My last post made the point that many enterprises are looking for partners to help them evolve their culture. I also wrote a DevOps series that elaborates on why enterprises are becoming increasingly drawn to DevOps and how to navigate organizational change to embrace it. Several MSPs have combined all of this thinking together and are helping enterprises manage their steady state operations while also helping them leverage DevOps and develop a culture of experimentation.

AWS has established an AWS Managed Services Program that gives MSPs a set of best practices for large-scale cloud operations and periodically uses an independent third-party audit firm to audit MSPs who claim to implement them. Looking for partners who’ve passed the AWS Managed Services Program audit can give you the confidence that you’re engaging with partners that have appropriate cloud expertise and can help you develop your own cloud operating model.

Just as with the AWS Managed Services Program, working with partners who have achieved the AWS DevOps Competency can give you the confidence that you’re working with a partner who understands how to implement continuous integration, automation, and other DevOps-centric tools offered by AWS.

If the combination of these competencies is attractive to your organization, here’s the list of organizations that have achieved both: 2nd Watch, Cascadeo, Cloudreach, REAN Cloud, Smartronix, Rackspace, and Logicworks.

If you’re working with partners who don’t have both of these competencies but you think that they should, urge them to consider these programs, then tell me about it. I’d also love to hear your expectations and thoughts for how the MSP landscape has and will continue to evolve in the coming years.

Keep building,

Note: Engaging partners is the fourth of seven best practices I’m writing about in my new Enterprise Cloud Journey series. The remaining six are: provide executive supporteducate staff, create a culture of experimentationcreate a center of excellence, implement a hybrid architecture, and implement a cloud-first policy. Stay tuned for more on each of these.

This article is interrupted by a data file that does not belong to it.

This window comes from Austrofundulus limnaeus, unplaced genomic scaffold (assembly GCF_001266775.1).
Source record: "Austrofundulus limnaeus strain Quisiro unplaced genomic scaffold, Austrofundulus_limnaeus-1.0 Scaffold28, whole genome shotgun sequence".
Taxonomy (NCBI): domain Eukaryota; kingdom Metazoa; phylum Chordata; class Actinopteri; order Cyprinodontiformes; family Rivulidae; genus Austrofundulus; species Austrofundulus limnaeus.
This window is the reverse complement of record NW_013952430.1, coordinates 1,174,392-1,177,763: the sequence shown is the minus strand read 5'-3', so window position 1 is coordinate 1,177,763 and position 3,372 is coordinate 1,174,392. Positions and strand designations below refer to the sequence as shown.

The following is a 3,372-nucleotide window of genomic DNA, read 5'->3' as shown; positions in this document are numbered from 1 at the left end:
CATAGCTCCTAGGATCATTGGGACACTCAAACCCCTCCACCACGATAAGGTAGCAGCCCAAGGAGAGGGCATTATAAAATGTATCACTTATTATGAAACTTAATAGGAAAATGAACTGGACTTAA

Stephen Orban

Stephen Orban

Stephen is the GM (General Manager) of a new AWS service under development, and author of the book “Ahead in the Cloud: Best Practices for Navigating the Future of Enterprise IT” Stephen spent his first three-and-a-half years with Amazon as the Global Head of Enterprise Strategy, where he oversaw AWS’s enterprise go-to-market strategy, invented and built AWS’s Migration Acceleration Program (MAP), and helped executives from hundreds of the world’s largest companies envision, develop, and mature their IT operating model using the cloud. Stephen authored Ahead in the Cloud so customers might benefit from many of the best practices Stephen observed working with customers in this role. Prior to joining AWS, Stephen was the CIO of Dow Jones, where he introduced modern software development methodologies and reduced costs while implementing a cloud-first strategy. These transformational changes accelerated product development cycles and increased productivity across all lines of business, including The Wall Street Journal,, Dow Jones Newswires, and Factiva. Stephen also spent 11 years at Bloomberg LP, holding a variety of leadership positions across their equity and messaging platforms, before founding Bloomberg Sports in 2008, where he served as CTO. Stephen earned his bachelor’s degree in computer science from State University of New York College at Fredonia.